Stoke-on-Trent City Council agrees to pay more for care
PRIVATE care providers contracted to look after elderly or vulnerable residents are to receive almost £750,000 in extra payments to ward off a legal challenge.
Stoke-on-Trent City Council will award independent care providers the equivalent of a 2.1 per cent increase in the weekly fees it pays for care – and has agreed to back-date payments to April.
The move will cost £500,000 for elderly care and £244,000 for younger adults with mental and physical disabilities.
It is intended to avert the threat of legal action by care providers, who have demanded an increase in the current 'inappropriate' fees.
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Weekly fees for basic residential care will increase from £390 to £398, while payments for older people's nursing care will rise from £518 to £529.
An external review into the costs of care will be carried out at the council's expense before future annual decisions on funding.
Above-inflation fee increases were handed to care homes between 2007 – when the city council was the lowest payer in the West Midlands – and 2010.
But the authority froze payments in 2011/12, and initially 2012/13, as it battled budget cuts totalling more than £56 million.
The Fairer Fees Forum challenged the original freeze in the High Court last year.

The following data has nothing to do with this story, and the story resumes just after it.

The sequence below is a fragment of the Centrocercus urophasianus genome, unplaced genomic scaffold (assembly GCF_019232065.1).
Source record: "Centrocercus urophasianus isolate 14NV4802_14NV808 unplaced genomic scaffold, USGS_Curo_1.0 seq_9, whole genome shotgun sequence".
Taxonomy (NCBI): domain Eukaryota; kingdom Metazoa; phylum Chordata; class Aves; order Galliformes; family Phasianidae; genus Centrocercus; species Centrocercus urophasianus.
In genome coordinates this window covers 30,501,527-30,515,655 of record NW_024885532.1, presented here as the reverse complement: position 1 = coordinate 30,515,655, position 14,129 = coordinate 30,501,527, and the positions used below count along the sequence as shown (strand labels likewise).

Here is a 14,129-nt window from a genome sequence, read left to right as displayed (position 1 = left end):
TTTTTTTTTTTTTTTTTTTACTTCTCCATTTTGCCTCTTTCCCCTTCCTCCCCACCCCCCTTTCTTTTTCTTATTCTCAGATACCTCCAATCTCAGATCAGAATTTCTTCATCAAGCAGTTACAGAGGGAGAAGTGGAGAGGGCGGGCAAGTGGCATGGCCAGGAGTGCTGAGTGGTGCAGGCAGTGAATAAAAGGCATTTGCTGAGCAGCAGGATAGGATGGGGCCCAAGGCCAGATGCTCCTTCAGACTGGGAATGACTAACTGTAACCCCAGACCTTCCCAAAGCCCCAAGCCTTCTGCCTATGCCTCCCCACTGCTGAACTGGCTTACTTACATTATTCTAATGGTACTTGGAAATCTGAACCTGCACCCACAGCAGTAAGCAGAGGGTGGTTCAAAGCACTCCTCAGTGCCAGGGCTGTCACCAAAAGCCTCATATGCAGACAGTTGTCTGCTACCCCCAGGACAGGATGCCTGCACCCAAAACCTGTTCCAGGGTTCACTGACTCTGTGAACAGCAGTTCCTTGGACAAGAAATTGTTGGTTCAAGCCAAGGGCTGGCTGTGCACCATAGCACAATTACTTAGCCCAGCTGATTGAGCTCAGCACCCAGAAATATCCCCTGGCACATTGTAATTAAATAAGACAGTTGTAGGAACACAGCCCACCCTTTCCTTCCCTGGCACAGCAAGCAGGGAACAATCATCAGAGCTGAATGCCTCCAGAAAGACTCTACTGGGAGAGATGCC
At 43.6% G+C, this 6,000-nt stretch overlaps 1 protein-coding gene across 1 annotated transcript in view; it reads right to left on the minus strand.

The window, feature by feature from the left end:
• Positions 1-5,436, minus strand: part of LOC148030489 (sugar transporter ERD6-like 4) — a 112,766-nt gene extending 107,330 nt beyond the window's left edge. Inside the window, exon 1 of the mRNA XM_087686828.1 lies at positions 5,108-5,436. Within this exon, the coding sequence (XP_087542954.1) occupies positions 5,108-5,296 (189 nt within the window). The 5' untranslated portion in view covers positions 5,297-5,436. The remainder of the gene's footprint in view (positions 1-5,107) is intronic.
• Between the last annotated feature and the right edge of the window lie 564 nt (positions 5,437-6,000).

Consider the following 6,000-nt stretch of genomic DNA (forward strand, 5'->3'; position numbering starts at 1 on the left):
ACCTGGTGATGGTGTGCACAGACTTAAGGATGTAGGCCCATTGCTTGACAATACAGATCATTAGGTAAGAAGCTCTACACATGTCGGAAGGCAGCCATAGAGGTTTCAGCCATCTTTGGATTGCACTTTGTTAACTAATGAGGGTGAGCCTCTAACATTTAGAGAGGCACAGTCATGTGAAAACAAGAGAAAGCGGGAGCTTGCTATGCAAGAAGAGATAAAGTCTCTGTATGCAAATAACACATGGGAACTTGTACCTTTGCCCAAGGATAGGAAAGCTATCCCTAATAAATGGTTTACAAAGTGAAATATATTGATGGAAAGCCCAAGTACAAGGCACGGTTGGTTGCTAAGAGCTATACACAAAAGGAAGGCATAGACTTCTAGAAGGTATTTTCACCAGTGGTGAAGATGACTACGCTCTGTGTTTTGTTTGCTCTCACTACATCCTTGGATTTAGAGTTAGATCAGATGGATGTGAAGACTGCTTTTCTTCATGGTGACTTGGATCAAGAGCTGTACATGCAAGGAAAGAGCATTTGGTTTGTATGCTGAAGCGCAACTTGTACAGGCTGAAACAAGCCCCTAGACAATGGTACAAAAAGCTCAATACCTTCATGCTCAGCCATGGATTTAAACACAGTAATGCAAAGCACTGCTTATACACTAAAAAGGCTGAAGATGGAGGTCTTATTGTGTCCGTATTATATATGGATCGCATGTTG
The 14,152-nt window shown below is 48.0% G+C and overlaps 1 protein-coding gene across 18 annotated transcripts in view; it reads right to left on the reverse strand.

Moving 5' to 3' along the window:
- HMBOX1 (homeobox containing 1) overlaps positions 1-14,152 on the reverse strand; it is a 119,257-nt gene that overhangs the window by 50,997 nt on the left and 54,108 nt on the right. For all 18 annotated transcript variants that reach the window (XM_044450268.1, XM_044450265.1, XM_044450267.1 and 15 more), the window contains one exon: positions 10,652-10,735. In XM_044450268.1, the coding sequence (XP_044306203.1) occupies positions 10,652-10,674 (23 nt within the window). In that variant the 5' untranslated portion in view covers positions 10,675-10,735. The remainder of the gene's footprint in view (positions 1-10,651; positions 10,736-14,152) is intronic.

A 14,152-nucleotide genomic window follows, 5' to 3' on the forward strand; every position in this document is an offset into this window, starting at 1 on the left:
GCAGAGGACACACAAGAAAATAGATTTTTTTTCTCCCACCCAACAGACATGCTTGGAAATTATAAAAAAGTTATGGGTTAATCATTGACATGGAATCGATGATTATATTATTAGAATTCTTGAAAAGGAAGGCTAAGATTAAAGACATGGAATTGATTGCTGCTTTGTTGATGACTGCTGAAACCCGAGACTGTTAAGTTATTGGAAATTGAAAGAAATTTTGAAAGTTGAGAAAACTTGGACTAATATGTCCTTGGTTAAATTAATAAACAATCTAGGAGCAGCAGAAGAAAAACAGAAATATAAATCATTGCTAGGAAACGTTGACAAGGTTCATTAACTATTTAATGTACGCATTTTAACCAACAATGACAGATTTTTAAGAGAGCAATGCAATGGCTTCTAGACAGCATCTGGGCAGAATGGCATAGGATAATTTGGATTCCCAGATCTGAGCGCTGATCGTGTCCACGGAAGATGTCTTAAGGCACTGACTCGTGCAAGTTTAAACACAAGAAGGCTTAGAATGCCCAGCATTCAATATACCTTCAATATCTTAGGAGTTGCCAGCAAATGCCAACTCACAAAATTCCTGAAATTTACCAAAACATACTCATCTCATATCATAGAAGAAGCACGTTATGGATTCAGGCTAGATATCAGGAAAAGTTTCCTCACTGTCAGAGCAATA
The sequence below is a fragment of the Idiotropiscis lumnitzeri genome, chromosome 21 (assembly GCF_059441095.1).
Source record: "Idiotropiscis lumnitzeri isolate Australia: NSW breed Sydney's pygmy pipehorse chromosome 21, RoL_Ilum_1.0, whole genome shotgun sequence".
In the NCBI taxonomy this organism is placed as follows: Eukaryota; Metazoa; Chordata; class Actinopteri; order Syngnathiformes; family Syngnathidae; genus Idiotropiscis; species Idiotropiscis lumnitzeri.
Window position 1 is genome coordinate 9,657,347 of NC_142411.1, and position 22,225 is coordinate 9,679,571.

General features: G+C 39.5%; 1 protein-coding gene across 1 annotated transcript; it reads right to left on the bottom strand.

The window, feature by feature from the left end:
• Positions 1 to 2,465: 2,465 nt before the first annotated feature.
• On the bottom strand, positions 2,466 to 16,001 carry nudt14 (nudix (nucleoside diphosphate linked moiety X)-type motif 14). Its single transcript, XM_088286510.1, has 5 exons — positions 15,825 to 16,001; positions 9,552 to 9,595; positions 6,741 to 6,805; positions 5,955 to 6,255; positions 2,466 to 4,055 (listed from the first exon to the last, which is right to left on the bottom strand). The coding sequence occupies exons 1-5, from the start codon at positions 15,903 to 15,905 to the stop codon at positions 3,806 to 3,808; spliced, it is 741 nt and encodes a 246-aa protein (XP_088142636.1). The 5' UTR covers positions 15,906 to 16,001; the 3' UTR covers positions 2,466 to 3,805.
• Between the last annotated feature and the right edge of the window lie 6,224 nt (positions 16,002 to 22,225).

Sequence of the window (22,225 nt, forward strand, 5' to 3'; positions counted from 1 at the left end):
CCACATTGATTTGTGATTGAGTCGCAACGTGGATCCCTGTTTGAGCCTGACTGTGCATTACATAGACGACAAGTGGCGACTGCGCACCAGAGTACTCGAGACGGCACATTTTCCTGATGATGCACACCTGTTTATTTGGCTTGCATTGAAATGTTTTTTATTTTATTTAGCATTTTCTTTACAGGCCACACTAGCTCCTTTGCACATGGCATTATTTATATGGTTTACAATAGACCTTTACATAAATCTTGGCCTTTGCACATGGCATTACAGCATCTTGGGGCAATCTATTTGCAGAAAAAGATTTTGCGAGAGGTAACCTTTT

In a report to cabinet members, due to be approved on Thursday, the council's adult services director Tony Oakman said: "A number of providers commented that waiting until 2013/14 for the review to be implemented was too long and would have an impact on the quality of care and, in some cases, the viability of the business. Unlike a lot of authorities in the West Midlands, we have a care home sector locally that are unified, communicative effectively, and are prepared to mount a legal challenge if they feel that the correct process has not been followed when setting fees."
The Fairer Fees Forum was not granted a judicial review as it had taken too long to bring the case to court, but the court ruled it did have valid grounds to challenge.
The Staffordshire Association of Registered Care Providers insists a fee increase is 'vital', while the council has been warned its failure to support homes to cover rising costs will lead to loss of staff, reduction in choice of food, cancellation of renovations and the scrapping of all training above legally-required levels.
Critics fear the authority is being held to ransom as it increasingly relies on the private sector due to budget cuts, while the industry argues the council holds unfair power as the biggest buyer in the market.
The North Staffordshire Pensioners' Convention cautiously welcomed the fee increase.
Andy Day, the group's co-ordinator, pictured below, said: "As soon as you become reliant on the private sector, it puts the authority commissioning the care at a disadvantage.
"But in broad terms, we agree with paying more to the private sector for care because, if they are cut to the bone, older people will suffer.
"We also welcome any incentives which reward better standards.
"What has got to go hand-in-hand with that is effective monitoring of the quality of care being provided by the private sector."